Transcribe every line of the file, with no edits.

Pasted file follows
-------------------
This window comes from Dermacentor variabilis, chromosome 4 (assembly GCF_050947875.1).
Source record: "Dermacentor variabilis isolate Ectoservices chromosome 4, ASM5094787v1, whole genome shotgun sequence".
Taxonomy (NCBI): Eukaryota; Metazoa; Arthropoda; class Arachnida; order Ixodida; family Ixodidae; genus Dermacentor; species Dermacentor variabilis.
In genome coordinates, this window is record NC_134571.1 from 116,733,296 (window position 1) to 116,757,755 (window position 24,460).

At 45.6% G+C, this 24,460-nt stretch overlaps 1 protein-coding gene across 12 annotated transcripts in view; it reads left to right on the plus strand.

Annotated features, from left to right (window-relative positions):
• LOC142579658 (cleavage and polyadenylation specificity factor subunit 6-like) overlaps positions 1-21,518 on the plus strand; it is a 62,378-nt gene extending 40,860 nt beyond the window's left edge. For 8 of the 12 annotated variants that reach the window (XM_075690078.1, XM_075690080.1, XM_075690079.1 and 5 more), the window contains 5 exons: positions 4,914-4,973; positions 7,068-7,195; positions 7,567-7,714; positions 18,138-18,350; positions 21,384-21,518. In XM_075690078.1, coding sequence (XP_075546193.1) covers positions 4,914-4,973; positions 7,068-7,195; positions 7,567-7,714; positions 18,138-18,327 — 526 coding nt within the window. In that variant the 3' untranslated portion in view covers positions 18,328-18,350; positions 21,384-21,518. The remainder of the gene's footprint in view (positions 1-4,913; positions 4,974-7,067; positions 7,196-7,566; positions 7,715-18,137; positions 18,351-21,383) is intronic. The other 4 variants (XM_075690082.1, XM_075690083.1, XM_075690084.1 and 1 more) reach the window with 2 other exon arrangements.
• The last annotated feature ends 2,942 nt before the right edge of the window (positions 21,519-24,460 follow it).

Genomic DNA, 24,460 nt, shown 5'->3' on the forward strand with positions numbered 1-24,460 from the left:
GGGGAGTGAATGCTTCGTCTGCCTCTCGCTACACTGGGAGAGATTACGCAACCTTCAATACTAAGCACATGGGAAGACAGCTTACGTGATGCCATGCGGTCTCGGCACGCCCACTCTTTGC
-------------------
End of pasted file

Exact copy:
This window comes from Dermacentor variabilis, chromosome 4 (assembly GCF_050947875.1).
Source record: "Dermacentor variabilis isolate Ectoservices chromosome 4, ASM5094787v1, whole genome shotgun sequence".
Taxonomy (NCBI): Eukaryota; Metazoa; Arthropoda; class Arachnida; order Ixodida; family Ixodidae; genus Dermacentor; species Dermacentor variabilis.
In genome coordinates, this window is record NC_134571.1 from 116,733,296 (window position 1) to 116,757,755 (window position 24,460).

At 45.6% G+C, this 24,460-nt stretch overlaps 1 protein-coding gene across 12 annotated transcripts in view; it reads left to right on the plus strand.

Annotated features, from left to right (window-relative positions):
• LOC142579658 (cleavage and polyadenylation specificity factor subunit 6-like) overlaps positions 1-21,518 on the plus strand; it is a 62,378-nt gene extending 40,860 nt beyond the window's left edge. For 8 of the 12 annotated variants that reach the window (XM_075690078.1, XM_075690080.1, XM_075690079.1 and 5 more), the window contains 5 exons: positions 4,914-4,973; positions 7,068-7,195; positions 7,567-7,714; positions 18,138-18,350; positions 21,384-21,518. In XM_075690078.1, coding sequence (XP_075546193.1) covers positions 4,914-4,973; positions 7,068-7,195; positions 7,567-7,714; positions 18,138-18,327 — 526 coding nt within the window. In that variant the 3' untranslated portion in view covers positions 18,328-18,350; positions 21,384-21,518. The remainder of the gene's footprint in view (positions 1-4,913; positions 4,974-7,067; positions 7,196-7,566; positions 7,715-18,137; positions 18,351-21,383) is intronic. The other 4 variants (XM_075690082.1, XM_075690083.1, XM_075690084.1 and 1 more) reach the window with 2 other exon arrangements.
• The last annotated feature ends 2,942 nt before the right edge of the window (positions 21,519-24,460 follow it).

Genomic DNA, 24,460 nt, shown 5'->3' on the forward strand with positions numbered 1-24,460 from the left:
GGGGAGTGAATGCTTCGTCTGCCTCTCGCTACACTGGGAGAGATTACGCAACCTTCAATACTAAGCACATGGGAAGACAGCTTACGTGATGCCATGCGGTCTCGGCACGCCCACTCTTTGC